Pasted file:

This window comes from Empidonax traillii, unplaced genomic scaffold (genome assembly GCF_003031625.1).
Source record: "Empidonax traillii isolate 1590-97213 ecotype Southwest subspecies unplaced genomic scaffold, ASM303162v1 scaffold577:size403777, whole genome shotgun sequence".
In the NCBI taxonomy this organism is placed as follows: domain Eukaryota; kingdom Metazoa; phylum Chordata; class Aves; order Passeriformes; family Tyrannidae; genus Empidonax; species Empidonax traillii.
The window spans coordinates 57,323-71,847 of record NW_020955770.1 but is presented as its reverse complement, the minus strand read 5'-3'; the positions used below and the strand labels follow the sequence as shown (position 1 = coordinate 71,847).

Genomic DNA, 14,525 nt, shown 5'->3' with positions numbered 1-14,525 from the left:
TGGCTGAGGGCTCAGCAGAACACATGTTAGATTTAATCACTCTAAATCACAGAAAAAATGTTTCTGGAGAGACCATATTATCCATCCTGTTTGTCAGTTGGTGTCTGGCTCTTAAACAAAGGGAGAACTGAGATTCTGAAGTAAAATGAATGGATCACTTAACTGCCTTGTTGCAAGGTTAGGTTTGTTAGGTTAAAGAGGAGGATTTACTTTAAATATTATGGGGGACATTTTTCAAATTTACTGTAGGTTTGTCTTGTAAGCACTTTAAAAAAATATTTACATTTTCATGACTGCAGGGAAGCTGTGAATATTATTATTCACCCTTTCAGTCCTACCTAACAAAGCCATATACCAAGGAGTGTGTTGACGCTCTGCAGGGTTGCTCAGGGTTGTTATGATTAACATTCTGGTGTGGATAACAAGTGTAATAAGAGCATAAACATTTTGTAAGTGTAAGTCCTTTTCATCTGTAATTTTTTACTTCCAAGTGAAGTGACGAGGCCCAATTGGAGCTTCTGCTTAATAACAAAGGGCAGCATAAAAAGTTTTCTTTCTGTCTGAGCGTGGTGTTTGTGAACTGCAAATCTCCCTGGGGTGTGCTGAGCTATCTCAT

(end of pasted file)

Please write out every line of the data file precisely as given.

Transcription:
This window comes from Empidonax traillii, unplaced genomic scaffold (genome assembly GCF_003031625.1).
Source record: "Empidonax traillii isolate 1590-97213 ecotype Southwest subspecies unplaced genomic scaffold, ASM303162v1 scaffold577:size403777, whole genome shotgun sequence".
In the NCBI taxonomy this organism is placed as follows: domain Eukaryota; kingdom Metazoa; phylum Chordata; class Aves; order Passeriformes; family Tyrannidae; genus Empidonax; species Empidonax traillii.
The window spans coordinates 57,323-71,847 of record NW_020955770.1 but is presented as its reverse complement, the minus strand read 5'-3'; the positions used below and the strand labels follow the sequence as shown (position 1 = coordinate 71,847).

Genomic DNA, 14,525 nt, shown 5'->3' with positions numbered 1-14,525 from the left:
TGGCTGAGGGCTCAGCAGAACACATGTTAGATTTAATCACTCTAAATCACAGAAAAAATGTTTCTGGAGAGACCATATTATCCATCCTGTTTGTCAGTTGGTGTCTGGCTCTTAAACAAAGGGAGAACTGAGATTCTGAAGTAAAATGAATGGATCACTTAACTGCCTTGTTGCAAGGTTAGGTTTGTTAGGTTAAAGAGGAGGATTTACTTTAAATATTATGGGGGACATTTTTCAAATTTACTGTAGGTTTGTCTTGTAAGCACTTTAAAAAAATATTTACATTTTCATGACTGCAGGGAAGCTGTGAATATTATTATTCACCCTTTCAGTCCTACCTAACAAAGCCATATACCAAGGAGTGTGTTGACGCTCTGCAGGGTTGCTCAGGGTTGTTATGATTAACATTCTGGTGTGGATAACAAGTGTAATAAGAGCATAAACATTTTGTAAGTGTAAGTCCTTTTCATCTGTAATTTTTTACTTCCAAGTGAAGTGACGAGGCCCAATTGGAGCTTCTGCTTAATAACAAAGGGCAGCATAAAAAGTTTTCTTTCTGTCTGAGCGTGGTGTTTGTGAACTGCAAATCTCCCTGGGGTGTGCTGAGCTATCTCAT